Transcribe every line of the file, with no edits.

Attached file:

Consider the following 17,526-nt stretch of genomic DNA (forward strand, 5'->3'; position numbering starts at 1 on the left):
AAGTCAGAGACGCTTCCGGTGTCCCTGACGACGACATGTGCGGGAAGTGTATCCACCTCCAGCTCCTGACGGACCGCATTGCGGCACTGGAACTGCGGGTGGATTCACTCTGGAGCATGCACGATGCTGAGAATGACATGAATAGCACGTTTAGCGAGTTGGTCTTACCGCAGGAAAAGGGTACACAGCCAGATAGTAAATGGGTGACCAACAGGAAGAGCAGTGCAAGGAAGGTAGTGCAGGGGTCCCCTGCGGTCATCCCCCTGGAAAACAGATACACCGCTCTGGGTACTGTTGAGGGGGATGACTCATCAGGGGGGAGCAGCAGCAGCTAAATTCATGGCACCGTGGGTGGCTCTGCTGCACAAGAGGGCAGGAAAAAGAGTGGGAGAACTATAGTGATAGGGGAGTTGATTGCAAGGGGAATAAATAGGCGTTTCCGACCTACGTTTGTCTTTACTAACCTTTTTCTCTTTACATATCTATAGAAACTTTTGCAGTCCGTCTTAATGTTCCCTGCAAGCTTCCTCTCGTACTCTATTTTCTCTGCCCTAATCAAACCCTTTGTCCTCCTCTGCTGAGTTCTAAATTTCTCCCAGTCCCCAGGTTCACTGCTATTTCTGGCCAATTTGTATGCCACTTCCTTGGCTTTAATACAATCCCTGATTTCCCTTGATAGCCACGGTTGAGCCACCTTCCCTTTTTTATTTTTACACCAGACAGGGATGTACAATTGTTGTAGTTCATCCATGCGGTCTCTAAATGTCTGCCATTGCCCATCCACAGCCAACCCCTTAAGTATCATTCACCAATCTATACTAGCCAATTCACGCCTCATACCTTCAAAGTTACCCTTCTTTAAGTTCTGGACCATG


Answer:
Consider the following 17,526-nt stretch of genomic DNA (forward strand, 5'->3'; position numbering starts at 1 on the left):
AAGTCAGAGACGCTTCCGGTGTCCCTGACGACGACATGTGCGGGAAGTGTATCCACCTCCAGCTCCTGACGGACCGCATTGCGGCACTGGAACTGCGGGTGGATTCACTCTGGAGCATGCACGATGCTGAGAATGACATGAATAGCACGTTTAGCGAGTTGGTCTTACCGCAGGAAAAGGGTACACAGCCAGATAGTAAATGGGTGACCAACAGGAAGAGCAGTGCAAGGAAGGTAGTGCAGGGGTCCCCTGCGGTCATCCCCCTGGAAAACAGATACACCGCTCTGGGTACTGTTGAGGGGGATGACTCATCAGGGGGGAGCAGCAGCAGCTAAATTCATGGCACCGTGGGTGGCTCTGCTGCACAAGAGGGCAGGAAAAAGAGTGGGAGAACTATAGTGATAGGGGAGTTGATTGCAAGGGGAATAAATAGGCGTTTCCGACCTACGTTTGTCTTTACTAACCTTTTTCTCTTTACATATCTATAGAAACTTTTGCAGTCCGTCTTAATGTTCCCTGCAAGCTTCCTCTCGTACTCTATTTTCTCTGCCCTAATCAAACCCTTTGTCCTCCTCTGCTGAGTTCTAAATTTCTCCCAGTCCCCAGGTTCACTGCTATTTCTGGCCAATTTGTATGCCACTTCCTTGGCTTTAATACAATCCCTGATTTCCCTTGATAGCCACGGTTGAGCCACCTTCCCTTTTTTATTTTTACACCAGACAGGGATGTACAATTGTTGTAGTTCATCCATGCGGTCTCTAAATGTCTGCCATTGCCCATCCACAGCCAACCCCTTAAGTATCATTCACCAATCTATACTAGCCAATTCACGCCTCATACCTTCAAAGTTACCCTTCTTTAAGTTCTGGACCATG